This report exposes how current global south debt is both a colonial legacy, and a neo-colonial tool used by global north governments, institutions and corporations to plunder the wealth of, and extend their control over, global south countries and communities.
Despite presenting themselves as the generous providers of loans, global north elites use debt to maintain their power and wealth in the global system. The benefits for global north powers have been stark. Not only have they been able to maintain their position of power in the global system as creditors, they have used debt and debt crises to pursue their own political and financial interests.
Meanwhile, communities in the global south have experienced devastating outcomes. Unjust debt has increased vulnerability, marginalisation, exploitation and precarity. High debt burdens have drained resources away from vital public services, while economic reforms have further cut public spending, wages, job opportunities and working conditions.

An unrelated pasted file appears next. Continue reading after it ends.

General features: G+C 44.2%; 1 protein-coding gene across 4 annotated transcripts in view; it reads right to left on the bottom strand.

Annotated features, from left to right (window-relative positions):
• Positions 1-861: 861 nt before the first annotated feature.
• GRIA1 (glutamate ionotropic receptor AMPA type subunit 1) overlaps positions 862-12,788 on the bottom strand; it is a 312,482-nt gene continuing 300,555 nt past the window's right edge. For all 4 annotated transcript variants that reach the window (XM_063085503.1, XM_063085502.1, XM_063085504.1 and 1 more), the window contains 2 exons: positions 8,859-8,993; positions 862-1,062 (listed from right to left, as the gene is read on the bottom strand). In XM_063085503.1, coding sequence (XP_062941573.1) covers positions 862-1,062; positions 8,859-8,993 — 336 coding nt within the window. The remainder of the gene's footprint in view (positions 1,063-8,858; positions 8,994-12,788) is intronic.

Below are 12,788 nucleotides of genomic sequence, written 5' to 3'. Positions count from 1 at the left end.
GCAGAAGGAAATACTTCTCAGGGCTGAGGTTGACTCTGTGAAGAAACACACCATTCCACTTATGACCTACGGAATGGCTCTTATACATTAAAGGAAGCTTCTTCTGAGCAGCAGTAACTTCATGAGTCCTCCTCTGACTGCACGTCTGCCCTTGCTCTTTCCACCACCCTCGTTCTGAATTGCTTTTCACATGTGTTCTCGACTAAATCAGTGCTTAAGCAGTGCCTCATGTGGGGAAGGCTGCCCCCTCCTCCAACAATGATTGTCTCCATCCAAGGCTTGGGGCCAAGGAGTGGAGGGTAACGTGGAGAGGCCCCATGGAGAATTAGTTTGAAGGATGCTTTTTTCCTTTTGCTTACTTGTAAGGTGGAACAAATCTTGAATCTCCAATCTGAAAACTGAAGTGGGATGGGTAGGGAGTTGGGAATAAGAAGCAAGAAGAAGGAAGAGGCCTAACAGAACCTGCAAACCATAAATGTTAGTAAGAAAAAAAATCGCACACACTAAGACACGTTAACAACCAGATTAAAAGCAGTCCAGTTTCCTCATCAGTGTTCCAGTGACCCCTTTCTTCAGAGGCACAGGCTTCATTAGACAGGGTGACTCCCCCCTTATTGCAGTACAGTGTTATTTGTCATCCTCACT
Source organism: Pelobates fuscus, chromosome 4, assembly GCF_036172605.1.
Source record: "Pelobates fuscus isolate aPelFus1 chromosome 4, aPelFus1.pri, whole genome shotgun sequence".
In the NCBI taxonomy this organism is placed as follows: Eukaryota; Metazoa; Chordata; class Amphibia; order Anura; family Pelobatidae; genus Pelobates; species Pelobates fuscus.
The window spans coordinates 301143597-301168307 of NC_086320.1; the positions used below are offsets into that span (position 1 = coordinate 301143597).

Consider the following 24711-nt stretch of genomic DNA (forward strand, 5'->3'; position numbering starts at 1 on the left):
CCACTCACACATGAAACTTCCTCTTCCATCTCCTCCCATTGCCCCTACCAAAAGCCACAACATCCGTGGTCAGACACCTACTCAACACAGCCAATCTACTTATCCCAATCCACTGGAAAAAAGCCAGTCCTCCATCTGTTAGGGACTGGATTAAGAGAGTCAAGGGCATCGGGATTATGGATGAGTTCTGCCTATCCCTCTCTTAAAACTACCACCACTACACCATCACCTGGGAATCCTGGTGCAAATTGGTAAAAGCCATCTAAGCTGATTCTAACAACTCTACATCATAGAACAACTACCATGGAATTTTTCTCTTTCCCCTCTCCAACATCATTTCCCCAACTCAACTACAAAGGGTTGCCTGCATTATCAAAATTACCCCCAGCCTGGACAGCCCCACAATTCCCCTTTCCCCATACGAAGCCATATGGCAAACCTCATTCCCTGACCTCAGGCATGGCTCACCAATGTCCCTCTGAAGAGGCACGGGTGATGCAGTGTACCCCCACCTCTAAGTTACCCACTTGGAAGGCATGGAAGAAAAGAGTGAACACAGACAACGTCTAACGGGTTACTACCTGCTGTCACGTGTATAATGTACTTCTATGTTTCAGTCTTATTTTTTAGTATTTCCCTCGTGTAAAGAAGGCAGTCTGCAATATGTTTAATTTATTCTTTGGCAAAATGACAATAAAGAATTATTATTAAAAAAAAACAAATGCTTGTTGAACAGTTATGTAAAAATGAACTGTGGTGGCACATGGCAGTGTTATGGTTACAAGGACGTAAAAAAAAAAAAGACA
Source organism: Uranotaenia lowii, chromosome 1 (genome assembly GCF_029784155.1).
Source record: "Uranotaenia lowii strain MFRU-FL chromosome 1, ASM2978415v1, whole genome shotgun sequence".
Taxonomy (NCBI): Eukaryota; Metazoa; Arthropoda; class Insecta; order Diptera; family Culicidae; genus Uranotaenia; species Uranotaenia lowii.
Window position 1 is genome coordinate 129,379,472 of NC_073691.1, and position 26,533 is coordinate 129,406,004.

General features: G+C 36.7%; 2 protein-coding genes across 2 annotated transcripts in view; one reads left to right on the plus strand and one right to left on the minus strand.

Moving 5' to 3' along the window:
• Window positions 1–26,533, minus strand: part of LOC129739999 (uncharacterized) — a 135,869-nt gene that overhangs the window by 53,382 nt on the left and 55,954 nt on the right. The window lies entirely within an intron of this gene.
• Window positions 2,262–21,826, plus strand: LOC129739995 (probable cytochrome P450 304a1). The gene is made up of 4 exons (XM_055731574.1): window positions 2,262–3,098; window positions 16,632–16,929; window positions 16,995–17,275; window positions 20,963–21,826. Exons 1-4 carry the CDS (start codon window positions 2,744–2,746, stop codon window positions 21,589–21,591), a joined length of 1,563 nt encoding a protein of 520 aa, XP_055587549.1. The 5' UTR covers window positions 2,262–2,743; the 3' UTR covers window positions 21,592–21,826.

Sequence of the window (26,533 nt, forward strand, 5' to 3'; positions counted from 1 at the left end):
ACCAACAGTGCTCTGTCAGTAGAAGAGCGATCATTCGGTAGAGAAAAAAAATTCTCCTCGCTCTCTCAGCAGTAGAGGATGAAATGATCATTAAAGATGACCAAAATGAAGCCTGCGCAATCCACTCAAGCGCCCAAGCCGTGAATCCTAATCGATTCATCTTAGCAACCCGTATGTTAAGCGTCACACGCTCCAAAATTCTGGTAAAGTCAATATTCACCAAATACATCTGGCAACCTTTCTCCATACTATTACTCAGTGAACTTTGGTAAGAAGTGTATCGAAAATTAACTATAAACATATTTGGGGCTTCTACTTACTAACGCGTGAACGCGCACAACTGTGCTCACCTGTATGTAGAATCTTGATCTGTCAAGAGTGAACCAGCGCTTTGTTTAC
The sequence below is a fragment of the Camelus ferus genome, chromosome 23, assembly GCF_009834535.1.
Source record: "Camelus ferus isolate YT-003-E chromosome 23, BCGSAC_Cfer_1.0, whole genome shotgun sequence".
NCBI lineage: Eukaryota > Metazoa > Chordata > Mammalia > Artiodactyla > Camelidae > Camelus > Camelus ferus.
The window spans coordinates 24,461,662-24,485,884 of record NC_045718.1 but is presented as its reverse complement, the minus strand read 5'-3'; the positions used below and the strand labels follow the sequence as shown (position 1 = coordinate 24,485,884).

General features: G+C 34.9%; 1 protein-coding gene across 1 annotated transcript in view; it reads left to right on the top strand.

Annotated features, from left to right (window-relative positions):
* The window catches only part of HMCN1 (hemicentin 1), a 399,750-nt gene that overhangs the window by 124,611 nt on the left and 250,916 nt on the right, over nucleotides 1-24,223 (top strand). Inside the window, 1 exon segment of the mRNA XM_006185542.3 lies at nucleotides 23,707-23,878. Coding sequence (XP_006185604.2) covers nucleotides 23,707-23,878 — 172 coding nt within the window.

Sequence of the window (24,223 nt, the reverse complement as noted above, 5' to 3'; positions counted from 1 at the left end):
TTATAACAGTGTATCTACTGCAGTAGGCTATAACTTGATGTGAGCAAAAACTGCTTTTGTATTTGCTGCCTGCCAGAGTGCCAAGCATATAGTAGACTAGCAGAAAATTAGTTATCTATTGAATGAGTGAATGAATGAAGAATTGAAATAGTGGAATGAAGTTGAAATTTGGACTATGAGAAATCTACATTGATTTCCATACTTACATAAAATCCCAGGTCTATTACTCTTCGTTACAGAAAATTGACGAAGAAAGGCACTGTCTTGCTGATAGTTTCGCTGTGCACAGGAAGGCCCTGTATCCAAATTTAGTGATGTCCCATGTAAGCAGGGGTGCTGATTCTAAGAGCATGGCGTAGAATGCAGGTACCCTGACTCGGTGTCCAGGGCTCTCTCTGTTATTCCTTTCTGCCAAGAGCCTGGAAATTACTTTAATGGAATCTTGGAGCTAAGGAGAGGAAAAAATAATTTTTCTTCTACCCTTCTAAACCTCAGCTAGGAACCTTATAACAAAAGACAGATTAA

Despite the significant power exercised through debt, people are powerfully resisting its impacts and realities. From fighting water privatisation enforced via loans in Indonesia and Bolivia, to securing hundreds of billions of dollars of debt cancellation as a result of the global Jubilee campaign, communities have shown that challenging unjust debt is possible.We explore this resistance through a number of different case studies created in collaboration with activists and academics from around the world.
We also explore how debt cannot be seen as distinct from multiple intersecting forms of injustice, such as the climate crisis, workers’ rights, ableism or gender and racial injustice. It is deeply connected to other struggles, both being impacted by them and exacerbating them.